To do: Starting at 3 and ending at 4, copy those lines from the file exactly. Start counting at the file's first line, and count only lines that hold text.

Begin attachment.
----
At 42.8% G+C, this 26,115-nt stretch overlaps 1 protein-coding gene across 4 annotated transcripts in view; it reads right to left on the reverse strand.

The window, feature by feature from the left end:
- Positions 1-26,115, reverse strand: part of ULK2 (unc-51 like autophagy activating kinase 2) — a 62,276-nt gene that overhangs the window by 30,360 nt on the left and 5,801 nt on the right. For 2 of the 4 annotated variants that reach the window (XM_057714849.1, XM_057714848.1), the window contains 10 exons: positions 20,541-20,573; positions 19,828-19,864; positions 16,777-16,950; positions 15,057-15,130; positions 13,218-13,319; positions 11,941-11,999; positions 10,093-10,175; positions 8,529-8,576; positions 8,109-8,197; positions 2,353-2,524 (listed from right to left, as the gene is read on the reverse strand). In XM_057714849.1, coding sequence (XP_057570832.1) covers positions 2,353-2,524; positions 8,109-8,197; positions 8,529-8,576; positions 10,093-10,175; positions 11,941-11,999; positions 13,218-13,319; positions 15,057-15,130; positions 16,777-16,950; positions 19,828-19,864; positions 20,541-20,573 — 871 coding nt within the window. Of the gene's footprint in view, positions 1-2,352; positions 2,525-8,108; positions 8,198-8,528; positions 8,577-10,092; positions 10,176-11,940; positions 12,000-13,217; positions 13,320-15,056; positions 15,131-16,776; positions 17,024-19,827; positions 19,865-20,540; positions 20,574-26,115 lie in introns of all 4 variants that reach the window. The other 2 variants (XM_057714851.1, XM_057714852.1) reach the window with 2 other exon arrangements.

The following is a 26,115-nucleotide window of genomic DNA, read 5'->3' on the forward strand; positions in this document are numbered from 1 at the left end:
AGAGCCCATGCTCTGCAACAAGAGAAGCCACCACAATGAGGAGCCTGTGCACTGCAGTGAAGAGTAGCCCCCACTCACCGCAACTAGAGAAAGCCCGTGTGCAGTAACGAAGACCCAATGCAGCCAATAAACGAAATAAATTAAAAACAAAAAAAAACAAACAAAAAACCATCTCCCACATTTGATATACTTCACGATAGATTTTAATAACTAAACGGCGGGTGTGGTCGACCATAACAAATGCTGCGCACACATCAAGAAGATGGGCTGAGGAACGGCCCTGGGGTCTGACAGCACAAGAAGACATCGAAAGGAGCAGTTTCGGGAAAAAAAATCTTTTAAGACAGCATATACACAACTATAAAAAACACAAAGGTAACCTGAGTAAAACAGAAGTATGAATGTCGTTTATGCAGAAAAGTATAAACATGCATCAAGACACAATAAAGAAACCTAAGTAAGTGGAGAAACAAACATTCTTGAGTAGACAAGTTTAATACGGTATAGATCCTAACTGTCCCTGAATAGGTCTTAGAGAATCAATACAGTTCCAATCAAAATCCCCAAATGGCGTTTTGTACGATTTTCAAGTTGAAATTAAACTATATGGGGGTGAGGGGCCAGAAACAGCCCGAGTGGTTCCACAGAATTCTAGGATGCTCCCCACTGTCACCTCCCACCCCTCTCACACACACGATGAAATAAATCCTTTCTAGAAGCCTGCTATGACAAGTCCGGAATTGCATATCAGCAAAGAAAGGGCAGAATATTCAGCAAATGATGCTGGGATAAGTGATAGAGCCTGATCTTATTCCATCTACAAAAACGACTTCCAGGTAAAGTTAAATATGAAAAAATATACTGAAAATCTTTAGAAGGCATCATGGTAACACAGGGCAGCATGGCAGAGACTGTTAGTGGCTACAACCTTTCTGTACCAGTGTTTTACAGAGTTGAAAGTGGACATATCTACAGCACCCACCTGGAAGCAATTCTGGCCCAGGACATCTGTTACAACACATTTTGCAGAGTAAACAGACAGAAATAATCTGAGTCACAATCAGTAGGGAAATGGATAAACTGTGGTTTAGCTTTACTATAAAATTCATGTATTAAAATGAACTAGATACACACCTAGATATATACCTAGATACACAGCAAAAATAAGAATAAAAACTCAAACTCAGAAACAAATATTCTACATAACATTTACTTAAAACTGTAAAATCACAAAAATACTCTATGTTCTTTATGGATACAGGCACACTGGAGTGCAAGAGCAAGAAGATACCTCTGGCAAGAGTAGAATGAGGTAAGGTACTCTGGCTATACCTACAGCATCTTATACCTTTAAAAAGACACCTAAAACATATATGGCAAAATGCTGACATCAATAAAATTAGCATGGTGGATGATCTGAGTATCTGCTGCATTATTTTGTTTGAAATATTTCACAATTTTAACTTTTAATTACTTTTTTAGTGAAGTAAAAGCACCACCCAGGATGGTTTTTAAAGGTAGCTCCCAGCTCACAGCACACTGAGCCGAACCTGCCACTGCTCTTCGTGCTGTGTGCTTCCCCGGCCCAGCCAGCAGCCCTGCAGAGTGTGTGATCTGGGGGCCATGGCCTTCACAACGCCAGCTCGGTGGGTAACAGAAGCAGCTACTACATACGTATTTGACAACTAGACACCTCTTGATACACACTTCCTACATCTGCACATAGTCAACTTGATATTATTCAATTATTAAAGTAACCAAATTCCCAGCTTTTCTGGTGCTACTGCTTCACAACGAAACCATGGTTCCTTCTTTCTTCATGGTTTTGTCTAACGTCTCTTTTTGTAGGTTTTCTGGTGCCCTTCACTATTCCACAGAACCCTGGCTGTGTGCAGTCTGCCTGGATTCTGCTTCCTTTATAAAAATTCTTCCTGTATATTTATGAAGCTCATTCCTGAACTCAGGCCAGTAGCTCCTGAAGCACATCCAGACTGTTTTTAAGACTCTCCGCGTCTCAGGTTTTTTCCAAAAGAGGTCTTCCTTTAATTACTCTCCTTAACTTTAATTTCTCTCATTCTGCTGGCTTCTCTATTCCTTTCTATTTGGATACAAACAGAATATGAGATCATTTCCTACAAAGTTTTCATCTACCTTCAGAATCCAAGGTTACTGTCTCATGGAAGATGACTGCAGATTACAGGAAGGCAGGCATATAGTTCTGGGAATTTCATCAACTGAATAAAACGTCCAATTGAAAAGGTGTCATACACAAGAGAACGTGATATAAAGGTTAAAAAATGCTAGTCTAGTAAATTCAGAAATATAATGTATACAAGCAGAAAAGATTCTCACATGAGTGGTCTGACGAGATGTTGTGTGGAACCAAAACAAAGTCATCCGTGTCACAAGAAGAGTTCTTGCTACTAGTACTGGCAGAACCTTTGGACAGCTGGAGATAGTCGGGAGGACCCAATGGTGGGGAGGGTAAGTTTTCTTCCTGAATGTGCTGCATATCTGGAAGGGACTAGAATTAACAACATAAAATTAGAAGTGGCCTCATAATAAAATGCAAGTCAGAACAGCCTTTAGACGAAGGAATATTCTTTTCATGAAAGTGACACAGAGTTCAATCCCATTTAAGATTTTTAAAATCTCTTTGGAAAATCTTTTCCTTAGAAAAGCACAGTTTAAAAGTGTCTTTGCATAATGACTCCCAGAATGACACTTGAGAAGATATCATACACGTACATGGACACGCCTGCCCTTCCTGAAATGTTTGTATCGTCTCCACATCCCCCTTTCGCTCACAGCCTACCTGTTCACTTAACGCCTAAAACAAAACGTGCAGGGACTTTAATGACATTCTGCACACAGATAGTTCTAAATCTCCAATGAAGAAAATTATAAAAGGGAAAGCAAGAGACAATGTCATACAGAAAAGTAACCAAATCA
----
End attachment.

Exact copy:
- Positions 1-26,115, reverse strand: part of ULK2 (unc-51 like autophagy activating kinase 2) — a 62,276-nt gene that overhangs the window by 30,360 nt on the left and 5,801 nt on the right. For 2 of the 4 annotated variants that reach the window (XM_057714849.1, XM_057714848.1), the window contains 10 exons: positions 20,541-20,573; positions 19,828-19,864; positions 16,777-16,950; positions 15,057-15,130; positions 13,218-13,319; positions 11,941-11,999; positions 10,093-10,175; positions 8,529-8,576; positions 8,109-8,197; positions 2,353-2,524 (listed from right to left, as the gene is read on the reverse strand). In XM_057714849.1, coding sequence (XP_057570832.1) covers positions 2,353-2,524; positions 8,109-8,197; positions 8,529-8,576; positions 10,093-10,175; positions 11,941-11,999; positions 13,218-13,319; positions 15,057-15,130; positions 16,777-16,950; positions 19,828-19,864; positions 20,541-20,573 — 871 coding nt within the window. Of the gene's footprint in view, positions 1-2,352; positions 2,525-8,108; positions 8,198-8,528; positions 8,577-10,092; positions 10,176-11,940; positions 12,000-13,217; positions 13,320-15,056; positions 15,131-16,776; positions 17,024-19,827; positions 19,865-20,540; positions 20,574-26,115 lie in introns of all 4 variants that reach the window. The other 2 variants (XM_057714851.1, XM_057714852.1) reach the window with 2 other exon arrangements.

The following is a 26,115-nucleotide window of genomic DNA, read 5'->3' on the forward strand; positions in this document are numbered from 1 at the left end: